If a transaction is carried out on an Exchange as outlined in the preceding section, it seems difficult to see why an agreement between the broker and customer that the latter should only be required to settle differences, should make the transaction any more objectionable. The broker in no event can make or lose anything except the amount of his commisions, and interest, unless his customer becomes insolvent with insufficient margin and these opportunities of gain or loss are the same whether or not he makes the agreement suggested with his customer. Likewise the speculative risks of the customer are in no way affected by such an agreement with his broker, for even though no such agreement is made it is always possible by entering into new transactions on the Exchange to close his account by paying differences, and in any event he must get the gain or suffer the loss which advance or depreciation of what has been bought or sold for his account involves.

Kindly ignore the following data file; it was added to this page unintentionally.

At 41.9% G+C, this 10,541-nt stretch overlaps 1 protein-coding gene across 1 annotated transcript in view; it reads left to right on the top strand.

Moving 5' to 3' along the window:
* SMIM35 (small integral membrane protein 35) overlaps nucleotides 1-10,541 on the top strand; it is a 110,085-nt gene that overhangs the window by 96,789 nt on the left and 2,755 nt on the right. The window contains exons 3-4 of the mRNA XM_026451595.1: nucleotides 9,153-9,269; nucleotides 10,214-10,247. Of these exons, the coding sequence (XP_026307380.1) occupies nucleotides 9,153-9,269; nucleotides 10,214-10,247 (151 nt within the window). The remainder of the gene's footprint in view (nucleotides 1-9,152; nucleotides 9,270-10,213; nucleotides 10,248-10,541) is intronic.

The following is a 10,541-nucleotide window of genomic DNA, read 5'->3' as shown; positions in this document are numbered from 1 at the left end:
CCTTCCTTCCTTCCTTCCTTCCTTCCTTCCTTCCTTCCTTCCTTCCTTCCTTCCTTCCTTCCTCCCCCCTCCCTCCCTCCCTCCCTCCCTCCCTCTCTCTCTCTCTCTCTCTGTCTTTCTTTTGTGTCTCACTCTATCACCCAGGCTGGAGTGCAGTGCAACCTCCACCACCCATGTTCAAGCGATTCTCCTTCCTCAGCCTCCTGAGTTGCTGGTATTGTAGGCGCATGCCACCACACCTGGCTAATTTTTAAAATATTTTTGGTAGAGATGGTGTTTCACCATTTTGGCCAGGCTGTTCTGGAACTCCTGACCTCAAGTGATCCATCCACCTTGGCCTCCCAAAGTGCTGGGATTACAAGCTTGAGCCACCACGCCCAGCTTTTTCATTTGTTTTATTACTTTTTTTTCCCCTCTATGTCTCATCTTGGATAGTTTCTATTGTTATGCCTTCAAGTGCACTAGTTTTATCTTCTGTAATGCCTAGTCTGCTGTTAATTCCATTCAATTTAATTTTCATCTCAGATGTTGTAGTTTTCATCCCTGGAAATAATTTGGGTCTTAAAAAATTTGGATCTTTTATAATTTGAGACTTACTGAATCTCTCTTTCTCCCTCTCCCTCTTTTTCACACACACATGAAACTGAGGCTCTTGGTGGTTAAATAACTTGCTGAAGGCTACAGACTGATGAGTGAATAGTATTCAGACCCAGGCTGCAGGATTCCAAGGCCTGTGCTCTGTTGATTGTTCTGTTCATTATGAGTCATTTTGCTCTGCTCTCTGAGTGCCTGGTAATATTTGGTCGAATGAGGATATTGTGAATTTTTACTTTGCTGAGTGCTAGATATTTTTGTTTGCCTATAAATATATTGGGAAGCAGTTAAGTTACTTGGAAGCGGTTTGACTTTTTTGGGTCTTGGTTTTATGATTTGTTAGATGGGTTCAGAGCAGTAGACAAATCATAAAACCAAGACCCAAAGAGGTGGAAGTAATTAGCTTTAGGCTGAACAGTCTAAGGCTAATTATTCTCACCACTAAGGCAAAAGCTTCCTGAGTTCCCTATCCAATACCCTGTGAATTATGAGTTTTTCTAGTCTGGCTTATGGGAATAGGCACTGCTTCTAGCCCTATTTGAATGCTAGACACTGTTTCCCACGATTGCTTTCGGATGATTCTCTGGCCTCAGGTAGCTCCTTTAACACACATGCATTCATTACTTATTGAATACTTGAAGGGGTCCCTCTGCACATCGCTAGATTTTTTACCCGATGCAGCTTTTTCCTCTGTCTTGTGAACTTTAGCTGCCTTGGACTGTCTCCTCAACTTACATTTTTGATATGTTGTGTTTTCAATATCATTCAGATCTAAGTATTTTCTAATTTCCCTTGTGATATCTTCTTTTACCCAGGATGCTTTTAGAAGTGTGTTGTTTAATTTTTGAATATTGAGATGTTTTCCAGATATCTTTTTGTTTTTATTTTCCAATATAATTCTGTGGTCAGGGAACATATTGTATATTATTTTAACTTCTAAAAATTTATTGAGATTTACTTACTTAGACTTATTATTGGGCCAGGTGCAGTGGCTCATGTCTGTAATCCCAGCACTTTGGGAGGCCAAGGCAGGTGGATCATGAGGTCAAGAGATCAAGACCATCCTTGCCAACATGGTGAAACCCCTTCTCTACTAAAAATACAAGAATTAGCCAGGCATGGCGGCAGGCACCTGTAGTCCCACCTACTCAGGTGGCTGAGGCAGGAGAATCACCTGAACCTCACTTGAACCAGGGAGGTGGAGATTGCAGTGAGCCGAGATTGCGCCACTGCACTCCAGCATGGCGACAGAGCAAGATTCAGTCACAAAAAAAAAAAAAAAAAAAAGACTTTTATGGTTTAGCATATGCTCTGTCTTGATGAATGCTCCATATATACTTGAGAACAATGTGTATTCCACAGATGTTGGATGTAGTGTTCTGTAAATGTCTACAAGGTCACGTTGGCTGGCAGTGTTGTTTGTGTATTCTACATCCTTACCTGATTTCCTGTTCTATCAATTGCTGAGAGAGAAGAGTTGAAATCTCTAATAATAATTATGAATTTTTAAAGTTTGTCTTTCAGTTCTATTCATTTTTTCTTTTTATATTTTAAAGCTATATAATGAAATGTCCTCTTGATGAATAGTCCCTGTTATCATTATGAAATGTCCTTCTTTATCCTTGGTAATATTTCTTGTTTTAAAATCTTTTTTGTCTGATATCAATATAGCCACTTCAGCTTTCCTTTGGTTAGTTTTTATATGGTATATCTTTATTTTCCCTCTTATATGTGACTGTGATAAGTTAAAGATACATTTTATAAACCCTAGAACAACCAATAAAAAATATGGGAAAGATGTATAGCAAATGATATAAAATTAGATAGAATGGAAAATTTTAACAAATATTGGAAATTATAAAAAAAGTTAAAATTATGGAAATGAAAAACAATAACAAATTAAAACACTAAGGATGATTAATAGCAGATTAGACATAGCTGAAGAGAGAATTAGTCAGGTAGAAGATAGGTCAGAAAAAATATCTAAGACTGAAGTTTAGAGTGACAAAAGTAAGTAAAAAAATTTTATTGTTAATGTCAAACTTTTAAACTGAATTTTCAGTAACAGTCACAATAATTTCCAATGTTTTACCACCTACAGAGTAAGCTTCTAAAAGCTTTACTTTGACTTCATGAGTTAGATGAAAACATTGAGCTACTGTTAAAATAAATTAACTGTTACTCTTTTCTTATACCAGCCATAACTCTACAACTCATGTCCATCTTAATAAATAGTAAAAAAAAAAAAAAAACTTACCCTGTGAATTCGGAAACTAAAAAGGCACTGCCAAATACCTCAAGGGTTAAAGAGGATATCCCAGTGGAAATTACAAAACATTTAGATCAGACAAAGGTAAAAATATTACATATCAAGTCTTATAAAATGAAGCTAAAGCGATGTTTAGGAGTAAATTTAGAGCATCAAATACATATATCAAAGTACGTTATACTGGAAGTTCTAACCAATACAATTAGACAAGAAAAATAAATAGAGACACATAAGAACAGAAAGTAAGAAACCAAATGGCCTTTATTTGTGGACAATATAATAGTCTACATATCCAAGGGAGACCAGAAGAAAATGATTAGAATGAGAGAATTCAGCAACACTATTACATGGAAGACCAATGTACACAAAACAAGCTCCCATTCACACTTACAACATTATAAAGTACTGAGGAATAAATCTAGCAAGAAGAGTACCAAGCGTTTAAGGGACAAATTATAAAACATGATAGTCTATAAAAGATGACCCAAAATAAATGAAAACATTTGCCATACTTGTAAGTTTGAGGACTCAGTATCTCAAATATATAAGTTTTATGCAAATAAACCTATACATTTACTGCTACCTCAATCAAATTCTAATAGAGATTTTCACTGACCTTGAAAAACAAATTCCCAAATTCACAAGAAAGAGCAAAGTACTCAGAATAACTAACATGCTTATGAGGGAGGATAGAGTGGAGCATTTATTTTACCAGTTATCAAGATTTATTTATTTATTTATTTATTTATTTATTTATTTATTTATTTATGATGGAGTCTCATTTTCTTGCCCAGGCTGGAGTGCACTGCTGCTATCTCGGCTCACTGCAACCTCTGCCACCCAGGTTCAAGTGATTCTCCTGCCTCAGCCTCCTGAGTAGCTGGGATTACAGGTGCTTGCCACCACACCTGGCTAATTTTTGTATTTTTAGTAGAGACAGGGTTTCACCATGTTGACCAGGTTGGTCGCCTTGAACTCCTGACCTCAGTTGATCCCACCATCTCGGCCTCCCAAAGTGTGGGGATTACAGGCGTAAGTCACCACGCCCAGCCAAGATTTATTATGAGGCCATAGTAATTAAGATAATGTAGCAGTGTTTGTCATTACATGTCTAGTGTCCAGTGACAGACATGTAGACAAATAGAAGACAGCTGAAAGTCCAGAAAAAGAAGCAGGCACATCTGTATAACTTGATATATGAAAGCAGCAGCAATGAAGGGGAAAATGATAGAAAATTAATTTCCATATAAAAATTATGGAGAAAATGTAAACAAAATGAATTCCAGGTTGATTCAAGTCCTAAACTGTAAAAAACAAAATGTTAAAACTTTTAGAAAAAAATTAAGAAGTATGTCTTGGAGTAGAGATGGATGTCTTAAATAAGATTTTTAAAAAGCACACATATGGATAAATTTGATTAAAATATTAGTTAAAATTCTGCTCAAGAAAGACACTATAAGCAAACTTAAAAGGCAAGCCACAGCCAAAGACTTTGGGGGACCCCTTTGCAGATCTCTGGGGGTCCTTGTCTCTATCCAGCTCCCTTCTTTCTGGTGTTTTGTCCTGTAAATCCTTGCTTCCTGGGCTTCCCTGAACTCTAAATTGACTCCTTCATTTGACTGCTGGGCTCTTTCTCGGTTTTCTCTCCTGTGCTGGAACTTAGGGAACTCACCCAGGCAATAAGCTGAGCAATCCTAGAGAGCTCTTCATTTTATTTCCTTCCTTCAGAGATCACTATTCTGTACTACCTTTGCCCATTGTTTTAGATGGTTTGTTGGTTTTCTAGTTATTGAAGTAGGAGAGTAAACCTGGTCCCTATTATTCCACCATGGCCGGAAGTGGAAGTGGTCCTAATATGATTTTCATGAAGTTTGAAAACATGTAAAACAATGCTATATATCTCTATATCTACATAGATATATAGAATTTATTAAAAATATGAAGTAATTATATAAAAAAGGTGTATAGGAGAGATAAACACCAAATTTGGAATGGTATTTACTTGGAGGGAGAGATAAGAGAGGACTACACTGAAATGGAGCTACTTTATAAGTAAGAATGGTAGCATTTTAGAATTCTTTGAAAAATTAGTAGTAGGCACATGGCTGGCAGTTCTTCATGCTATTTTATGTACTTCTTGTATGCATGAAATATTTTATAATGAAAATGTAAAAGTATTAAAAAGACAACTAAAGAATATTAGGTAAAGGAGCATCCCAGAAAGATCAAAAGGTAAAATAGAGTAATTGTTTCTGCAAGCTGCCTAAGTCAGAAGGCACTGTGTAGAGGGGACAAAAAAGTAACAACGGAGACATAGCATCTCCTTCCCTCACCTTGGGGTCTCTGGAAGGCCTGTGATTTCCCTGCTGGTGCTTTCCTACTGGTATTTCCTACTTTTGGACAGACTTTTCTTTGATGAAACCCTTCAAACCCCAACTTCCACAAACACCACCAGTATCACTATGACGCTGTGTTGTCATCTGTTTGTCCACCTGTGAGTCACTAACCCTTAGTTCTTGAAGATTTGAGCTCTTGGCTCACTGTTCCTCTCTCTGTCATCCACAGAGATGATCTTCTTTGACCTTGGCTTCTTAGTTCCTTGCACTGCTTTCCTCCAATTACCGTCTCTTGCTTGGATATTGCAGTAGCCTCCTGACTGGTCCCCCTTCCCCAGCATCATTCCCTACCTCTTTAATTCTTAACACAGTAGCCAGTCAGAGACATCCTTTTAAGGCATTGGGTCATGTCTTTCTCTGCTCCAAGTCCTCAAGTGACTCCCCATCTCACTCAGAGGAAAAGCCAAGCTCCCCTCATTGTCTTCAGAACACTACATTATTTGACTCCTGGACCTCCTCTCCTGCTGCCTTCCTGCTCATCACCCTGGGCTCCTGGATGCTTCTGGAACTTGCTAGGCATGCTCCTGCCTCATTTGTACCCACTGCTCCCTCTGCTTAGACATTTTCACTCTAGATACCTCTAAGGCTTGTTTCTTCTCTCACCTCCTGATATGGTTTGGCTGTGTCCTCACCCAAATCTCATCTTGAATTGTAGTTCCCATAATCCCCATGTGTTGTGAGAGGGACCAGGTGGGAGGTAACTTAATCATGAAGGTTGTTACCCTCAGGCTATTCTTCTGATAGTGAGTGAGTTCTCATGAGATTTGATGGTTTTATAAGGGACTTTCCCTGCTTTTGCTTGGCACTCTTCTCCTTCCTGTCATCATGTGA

In England it seems that assuming the intention of the broker and customer to effect real transactions of purchase or sale, and that such transactions were entered into, it would probably be conclusive of the validity of the contract.38 Perhaps this is also true in New York; 39 but in Illinois,40 Massachusetts,41 and doubtless most other States,42 the agreement between the customer and broker may be held invalid though the transactions contemplated on the Exchange were valid.

38 20 Law Quar. Rev. 59, discussing Thacker v. Hardy, 4 Q. B. D. 686; Forget v. Ostigny, [1895] A. C. 318, and other cases.

39 See Clews v. Jamieson, 182 U. S. 461, 45 L. Ed. 1183, 21 Sup. Ct. 845;

Hurd v. Taylor, 181 N. Y. 231, 233, 73 N. E. 977; Springs v. James, 137 N. Y. App. D. 110, 121 N. Y. S. 1054.

40 Jamieson v. Wallace, 167 III. 388, 47 N. E. 762, 59 Am. St. Rep. 302.